• Get a wall calendar and mark a big X through each day you complete. The visual of finishing each day keeps you from missing workouts.
  • Set an alarm on your phone for the same time each day as a reminder to do your workout.
  • If you miss a day, don’t worry; just double up the next day or get back on track quickly. The exercises are simple and light enough that you won’t exhaust yourself.
  • As you get stronger, it may be tempting to jump to a more advanced exercise variation (i.e. incline pushups to regular pushups). Only do this if you’re certain you can complete all the reps for the given day.

About the Author

Tony Bonvechio
Tony Bonvechio

Tony Bonvechio (@bonvecstrength) is the co-owner of The Strength House in Worcester, MA, where he trains primarily powerlifters and team sport athletes. A former college baseball player turned powerlifter, he earned his Master’s degree in Exercise Science from Adelphi University. You can read more from Tony at


11 responses to “The 21-Day Pushup and Pullup Plan”

  1. Avatar Travis J. Todd says:

    I have always thought that you should leave a rest day between these types of workouts. Is there a reason why there are no rest days? Is that really just a myth?

    • Avatar DaBoss says:

      You must rest to allow the damage muscles to fully repair. I have never seen a program like this one!

    • Avatar robinbishop34 says:

      This is the type of prep routine one would utilize to prepare for the type of workouts (progressive overload) that require rest to build muscle/strength.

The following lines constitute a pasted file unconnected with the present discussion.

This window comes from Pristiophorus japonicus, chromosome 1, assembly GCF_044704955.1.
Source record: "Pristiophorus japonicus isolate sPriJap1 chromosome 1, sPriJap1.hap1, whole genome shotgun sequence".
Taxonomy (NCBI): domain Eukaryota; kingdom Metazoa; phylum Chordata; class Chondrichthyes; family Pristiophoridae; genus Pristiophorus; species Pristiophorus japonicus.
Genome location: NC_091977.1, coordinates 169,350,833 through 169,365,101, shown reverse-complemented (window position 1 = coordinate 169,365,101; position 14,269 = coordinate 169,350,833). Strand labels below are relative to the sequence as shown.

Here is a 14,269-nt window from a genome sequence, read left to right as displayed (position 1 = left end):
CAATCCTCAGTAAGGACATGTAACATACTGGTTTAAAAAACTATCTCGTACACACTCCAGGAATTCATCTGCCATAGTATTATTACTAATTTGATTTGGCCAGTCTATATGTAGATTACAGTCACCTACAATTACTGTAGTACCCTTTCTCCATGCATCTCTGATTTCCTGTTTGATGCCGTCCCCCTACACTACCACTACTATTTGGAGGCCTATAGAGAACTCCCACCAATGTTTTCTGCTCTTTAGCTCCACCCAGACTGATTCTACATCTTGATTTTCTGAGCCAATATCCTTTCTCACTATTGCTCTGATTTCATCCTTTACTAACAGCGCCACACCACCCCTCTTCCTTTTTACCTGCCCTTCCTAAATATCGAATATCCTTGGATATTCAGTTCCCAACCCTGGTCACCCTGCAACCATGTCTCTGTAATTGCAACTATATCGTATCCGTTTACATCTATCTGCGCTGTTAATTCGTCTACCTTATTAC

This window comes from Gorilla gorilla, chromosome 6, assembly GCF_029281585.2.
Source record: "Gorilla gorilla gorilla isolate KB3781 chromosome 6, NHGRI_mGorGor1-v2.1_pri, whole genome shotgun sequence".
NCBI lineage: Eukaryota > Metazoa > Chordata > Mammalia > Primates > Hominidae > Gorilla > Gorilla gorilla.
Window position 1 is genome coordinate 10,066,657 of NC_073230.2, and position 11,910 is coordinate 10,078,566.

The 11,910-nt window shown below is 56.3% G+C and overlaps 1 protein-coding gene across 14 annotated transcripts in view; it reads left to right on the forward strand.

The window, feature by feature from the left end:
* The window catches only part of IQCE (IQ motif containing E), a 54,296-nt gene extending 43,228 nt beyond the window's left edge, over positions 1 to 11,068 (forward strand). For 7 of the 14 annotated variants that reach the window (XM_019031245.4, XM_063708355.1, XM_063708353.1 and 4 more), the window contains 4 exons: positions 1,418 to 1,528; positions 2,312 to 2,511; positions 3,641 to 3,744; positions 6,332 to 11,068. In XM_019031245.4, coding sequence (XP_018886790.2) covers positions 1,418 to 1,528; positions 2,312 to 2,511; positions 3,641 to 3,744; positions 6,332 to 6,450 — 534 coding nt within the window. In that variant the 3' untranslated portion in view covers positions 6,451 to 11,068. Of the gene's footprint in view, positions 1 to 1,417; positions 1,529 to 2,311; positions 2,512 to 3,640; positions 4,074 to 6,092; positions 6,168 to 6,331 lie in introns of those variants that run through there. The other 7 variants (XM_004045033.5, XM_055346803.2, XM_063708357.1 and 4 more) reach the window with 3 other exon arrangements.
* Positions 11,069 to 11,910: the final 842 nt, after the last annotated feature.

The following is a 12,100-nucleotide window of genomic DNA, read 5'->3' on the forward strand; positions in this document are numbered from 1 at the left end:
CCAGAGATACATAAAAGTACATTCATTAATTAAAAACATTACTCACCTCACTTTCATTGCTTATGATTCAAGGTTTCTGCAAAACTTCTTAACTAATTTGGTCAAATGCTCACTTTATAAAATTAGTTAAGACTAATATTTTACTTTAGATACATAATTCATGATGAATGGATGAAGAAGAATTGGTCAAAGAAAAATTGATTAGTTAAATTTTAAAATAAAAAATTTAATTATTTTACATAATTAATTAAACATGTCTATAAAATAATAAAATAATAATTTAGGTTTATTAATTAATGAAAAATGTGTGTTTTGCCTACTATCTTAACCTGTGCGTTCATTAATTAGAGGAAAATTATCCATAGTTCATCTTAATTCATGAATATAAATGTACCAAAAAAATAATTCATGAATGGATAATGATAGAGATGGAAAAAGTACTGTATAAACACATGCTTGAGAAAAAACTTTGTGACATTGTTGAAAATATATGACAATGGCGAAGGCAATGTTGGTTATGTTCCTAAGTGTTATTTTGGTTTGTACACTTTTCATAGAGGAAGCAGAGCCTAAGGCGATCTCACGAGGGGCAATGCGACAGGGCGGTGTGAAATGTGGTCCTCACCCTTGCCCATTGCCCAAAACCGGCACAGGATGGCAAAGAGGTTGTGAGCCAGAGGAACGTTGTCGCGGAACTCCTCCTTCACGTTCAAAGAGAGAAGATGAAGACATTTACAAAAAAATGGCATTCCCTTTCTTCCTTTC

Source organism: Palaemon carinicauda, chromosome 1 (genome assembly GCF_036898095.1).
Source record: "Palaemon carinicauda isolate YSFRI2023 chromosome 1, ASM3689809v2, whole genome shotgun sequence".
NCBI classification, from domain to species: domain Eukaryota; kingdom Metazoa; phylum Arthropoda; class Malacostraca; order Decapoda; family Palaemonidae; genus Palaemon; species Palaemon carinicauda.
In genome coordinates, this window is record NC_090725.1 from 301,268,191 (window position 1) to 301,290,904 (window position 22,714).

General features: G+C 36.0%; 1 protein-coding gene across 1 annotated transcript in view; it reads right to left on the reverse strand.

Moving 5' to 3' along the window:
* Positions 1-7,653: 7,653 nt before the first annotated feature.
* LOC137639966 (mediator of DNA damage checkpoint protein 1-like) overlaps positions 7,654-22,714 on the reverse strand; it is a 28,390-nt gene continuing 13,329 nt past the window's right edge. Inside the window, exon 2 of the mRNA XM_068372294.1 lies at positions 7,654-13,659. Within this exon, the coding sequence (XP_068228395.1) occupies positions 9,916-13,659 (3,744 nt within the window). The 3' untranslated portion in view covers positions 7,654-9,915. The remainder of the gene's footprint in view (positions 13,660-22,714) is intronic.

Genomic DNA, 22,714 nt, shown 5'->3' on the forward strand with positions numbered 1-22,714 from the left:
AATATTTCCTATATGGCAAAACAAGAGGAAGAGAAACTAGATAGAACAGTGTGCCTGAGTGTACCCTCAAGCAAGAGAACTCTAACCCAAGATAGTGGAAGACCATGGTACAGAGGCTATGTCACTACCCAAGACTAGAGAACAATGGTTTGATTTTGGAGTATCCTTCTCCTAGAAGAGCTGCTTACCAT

• Avatar Martin Holzgang says:

      It’s only 10-30 reps total for the day. That’s pretty mild for most people.

  2. Avatar Erica Burns says:

    So when you click on the picture to print the PDF the title is wrong, is there a correct one with the 21 days listed at the top? This one says 31 days and includes the squats

  3. This is like the Monty Python skit on how to play the piano.

  4. Avatar BK Jackson says:

    While I think the exercises are valuable, I’m flabbergasted that anyone would recommend doing this every single day for 21 days. This must have been written by an orthopedic surgeon because that’s where some people are headed if they attempt to repeat this every single day without recovery time for their muscles. Take it from someone who overtrained/overtaxed muscles and wound up on the wrong side of a knife. Give your muscles 24-48 hours rest between workouts. Not everyone would suffer adversely, but why on earth would you want to risk it?

    • Avatar Martin Holzgang says:

      If it were a full blown routine I’d agree, but it’s pretty mild at 10-30 reps per day total. Plus it allows for assistance with the exercises, focusing on form instead of pure strength. I see it being similar to going for a walk everyday, just getting the muscles and blood going little bit more everyday.

      Of course always exceptions to the rule for specific cases, but for most people I think it would be reasonable

      • Avatar Monica Yosaffbridge Fontaine says:

        I agree with Marin. I am planning to add this in my morning routine where I get ready for the day, but will still have my evening gym session. I don’t count this as a full blown workout.

  5. Avatar Justice League says:

    it would be great to have some video to go along with the article. kinda monkey see monkey do thing!